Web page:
Forbes has its awesome new Business of Baseball rankings up. I love these numbers for several reasons, one being that, year after year, within hours of them being released, people all over baseball will gripe that the numbers are WAY off. No, they are WAAAAAAAAYYYY off. We didn't make that much money last year! Our team isn't worth that much! And so on. This ALWAYS happens. And since I have come to believe over the years that baseball people simply do not have the capacity to tell the truth about their business numbers, this bellowing convinces me that the Forbes numbers are pretty solid.
The thing I want to focus on this year is the "revenues" column of the Forbes' numbers. I have never hidden the fact that I failed out of accounting, but I was in it just long enough to learn that "revenue" is "money or something like that." So, no, I didn't really learn what it means. But, fortunately, there's a Forbes key, and that key says that revenue is the income drawn by a team "before taxes, interest and "amortization.*"
*Whatever the heck that is.
This is just a little bit different. You know, we focus a lot on team payrolls... and those payroll numbers can be pretty stark. This year, for instance, the Yankees $206 million payroll is $44 million more than any other team and at least double the payroll of 22 teams (and six times the payroll of the Pittsburgh Pirates).
But people who know a lot more about accounting and such have told me for a long time that payroll is not the issue -- REVENUE is the issue. And when you look at the Forbes numbers, yes, it does seem to ring true that salaries are driven by revenue and not the other way around... that is to say that your ticket price didn't go up because Roy Halladay got a $60 million extension, but instead Roy Halladay got a $60 million extension because of the price of your Philadelphia ticket (and all the other Phillies revenue streams -- the Phillies made $233 million in revenue in 2009, sixth-most in baseball).
According to the Forbes numbers, every team in baseball, except the Florida Marlins (who are a WHOLE other story) spent at least 80% of their revenue on baseball operations last year. There were differences in how much teams spent, sure. The percentages ranged from the Detroit Tigers (who spent 116% of their revenue -- they lost almost $30 million in 2009), to the Marlins (who spent just 68% -- the San Diego Padres are next at 80%). Seventeen teams spent 90% or more on baseball operating expenses, so at least in financial terms you would have to say that most teams ARE trying.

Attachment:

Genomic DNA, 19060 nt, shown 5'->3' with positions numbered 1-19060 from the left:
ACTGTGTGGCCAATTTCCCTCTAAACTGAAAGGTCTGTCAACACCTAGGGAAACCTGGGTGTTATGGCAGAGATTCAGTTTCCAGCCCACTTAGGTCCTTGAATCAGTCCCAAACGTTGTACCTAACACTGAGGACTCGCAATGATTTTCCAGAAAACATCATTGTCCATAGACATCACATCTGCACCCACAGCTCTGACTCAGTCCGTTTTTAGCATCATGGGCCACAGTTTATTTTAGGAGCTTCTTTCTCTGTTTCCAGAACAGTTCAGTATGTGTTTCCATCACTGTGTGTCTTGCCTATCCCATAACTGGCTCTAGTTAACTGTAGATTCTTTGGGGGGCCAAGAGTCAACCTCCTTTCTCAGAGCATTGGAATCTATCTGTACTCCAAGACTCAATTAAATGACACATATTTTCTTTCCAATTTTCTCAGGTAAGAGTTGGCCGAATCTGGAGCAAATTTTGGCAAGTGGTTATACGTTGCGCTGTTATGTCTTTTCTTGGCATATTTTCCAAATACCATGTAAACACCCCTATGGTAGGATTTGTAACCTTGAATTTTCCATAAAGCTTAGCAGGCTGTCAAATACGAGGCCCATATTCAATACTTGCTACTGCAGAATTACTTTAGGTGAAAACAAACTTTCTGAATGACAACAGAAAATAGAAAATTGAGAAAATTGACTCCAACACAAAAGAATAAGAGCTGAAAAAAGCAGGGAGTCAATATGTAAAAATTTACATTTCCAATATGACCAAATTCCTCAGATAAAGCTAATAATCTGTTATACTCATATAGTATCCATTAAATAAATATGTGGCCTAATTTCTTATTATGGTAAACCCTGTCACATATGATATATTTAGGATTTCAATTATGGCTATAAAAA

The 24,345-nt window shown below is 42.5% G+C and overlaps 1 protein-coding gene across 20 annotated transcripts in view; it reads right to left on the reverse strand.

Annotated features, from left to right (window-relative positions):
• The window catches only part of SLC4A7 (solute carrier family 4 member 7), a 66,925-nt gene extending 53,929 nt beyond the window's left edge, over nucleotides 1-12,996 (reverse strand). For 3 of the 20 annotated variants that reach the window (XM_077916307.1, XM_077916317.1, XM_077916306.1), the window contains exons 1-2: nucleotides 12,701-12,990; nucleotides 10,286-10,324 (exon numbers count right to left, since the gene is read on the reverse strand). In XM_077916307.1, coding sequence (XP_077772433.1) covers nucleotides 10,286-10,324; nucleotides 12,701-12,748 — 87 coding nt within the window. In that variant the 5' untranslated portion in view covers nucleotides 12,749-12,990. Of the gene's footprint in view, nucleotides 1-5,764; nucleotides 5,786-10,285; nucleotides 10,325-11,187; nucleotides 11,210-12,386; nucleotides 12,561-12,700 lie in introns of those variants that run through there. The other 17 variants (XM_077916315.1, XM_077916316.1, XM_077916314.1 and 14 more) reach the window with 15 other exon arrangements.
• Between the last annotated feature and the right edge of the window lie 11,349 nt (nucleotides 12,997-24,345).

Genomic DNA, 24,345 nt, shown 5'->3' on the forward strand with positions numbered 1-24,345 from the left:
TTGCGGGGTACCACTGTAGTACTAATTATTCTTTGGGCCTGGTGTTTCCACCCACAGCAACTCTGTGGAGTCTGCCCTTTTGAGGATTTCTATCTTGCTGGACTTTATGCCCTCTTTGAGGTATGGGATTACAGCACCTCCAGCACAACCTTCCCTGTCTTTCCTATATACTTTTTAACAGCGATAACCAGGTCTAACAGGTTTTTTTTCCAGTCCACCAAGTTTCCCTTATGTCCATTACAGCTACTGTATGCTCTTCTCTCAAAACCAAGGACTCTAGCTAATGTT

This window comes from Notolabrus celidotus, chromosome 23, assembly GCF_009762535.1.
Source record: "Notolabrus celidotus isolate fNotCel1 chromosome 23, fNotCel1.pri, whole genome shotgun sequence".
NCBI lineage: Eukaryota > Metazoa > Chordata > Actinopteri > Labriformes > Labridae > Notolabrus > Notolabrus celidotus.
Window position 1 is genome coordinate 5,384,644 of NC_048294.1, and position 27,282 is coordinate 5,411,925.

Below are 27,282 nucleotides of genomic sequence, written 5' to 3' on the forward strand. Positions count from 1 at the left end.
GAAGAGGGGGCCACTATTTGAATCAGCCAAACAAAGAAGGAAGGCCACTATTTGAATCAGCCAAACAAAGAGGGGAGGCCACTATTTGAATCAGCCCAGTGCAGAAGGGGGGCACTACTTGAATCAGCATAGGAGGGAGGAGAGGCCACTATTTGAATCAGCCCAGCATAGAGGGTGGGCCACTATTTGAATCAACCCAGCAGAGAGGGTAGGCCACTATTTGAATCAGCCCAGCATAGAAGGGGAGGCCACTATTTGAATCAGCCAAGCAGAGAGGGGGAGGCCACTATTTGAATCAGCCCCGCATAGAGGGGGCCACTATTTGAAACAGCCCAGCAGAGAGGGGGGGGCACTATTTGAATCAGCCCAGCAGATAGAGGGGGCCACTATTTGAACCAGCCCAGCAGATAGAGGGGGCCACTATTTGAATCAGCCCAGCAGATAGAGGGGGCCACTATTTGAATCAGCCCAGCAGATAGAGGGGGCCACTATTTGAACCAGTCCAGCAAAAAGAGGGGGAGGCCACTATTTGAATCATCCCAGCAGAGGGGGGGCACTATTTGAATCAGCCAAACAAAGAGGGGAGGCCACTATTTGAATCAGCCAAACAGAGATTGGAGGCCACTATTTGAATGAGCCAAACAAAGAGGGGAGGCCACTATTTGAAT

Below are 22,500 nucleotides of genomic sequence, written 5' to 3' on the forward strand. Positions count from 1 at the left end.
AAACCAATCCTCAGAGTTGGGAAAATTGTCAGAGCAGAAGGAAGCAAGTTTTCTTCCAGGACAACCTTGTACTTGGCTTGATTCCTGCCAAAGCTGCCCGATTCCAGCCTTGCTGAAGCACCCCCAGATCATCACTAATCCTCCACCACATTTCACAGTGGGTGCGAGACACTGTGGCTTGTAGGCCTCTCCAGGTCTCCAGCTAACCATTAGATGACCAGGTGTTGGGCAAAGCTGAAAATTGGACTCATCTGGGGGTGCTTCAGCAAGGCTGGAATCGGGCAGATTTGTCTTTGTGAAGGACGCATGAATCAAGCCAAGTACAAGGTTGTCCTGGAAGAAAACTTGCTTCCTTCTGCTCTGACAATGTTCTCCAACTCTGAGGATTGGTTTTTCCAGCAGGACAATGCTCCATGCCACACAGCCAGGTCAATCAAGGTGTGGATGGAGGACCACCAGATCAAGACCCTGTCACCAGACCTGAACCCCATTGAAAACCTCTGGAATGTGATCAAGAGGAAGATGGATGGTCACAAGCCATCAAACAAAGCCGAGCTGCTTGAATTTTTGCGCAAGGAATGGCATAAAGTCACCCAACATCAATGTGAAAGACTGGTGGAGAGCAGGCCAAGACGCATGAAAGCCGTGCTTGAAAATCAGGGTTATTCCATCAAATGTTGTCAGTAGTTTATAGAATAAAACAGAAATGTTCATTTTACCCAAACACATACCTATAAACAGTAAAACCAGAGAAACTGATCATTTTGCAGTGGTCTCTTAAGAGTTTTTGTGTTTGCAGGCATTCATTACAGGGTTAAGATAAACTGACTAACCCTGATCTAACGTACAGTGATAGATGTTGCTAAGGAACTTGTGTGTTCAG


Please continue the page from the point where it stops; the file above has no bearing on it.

And, once you know how much a team spent on baseball, you can estimate pretty accurately how much they spent on payroll -- it tends to be just a touch more than half. That's about what it costs to pay for a Major League Baseball payroll. There are outliers, of course. The Cubs, using the win-now mentality that has won them so many World Series over the last 90 years or so, spent the highest percentage of their baseball money on payroll, 62.1%. That's what you get when you spend $100 million on Zambrano, Soriano, Ramirez, Lee, Lilly, Fukudome and Dempster.
And the Padres, as an example, spent only 34.2% of their baseball money on payroll... the Padres pared down payroll, as we know, and supposedly are trying to rethink they way they do things. They put more of their money into scouting and development -- this is best seen by the Padres drafting and signing of Boras client Donovan Tate last year for, by far, the biggest signing bonus in team history.
But the whole theme that some teams TRY to win while other DO NOT TRY to win -- well, even if there is some truth in that statement, it's almost certainly overblown. Let's put it this way:
• If you had to pick one team out there that is TRYING to win, you probably would say the New York Yankees.
• If you had to pick one team out there this is NOT TRYING to win, you would probably say the Kansas City Royals.
OK, well, last year, according to the Forbes numbers, the Yankees made $441 million in revenue* and spent about $416 million on baseball. That means they spent 94.4% of their revenue on baseball, a nice high percentage.
And the Royals? Well, they only made $155 million in revenue, and they spent about 146 million. That means they spent 94.3% of their revenue on baseball.
*According to Kurt Badenhausen over at Forbes, revenue figures INCLUDE revenue-sharing -- that is to say the Yankee revenue numbers are calculated AFTER the $100-plus million they give to revenue-sharing. And the Royals revenue numbers are calculated AFTER the $30-plus million that they took out.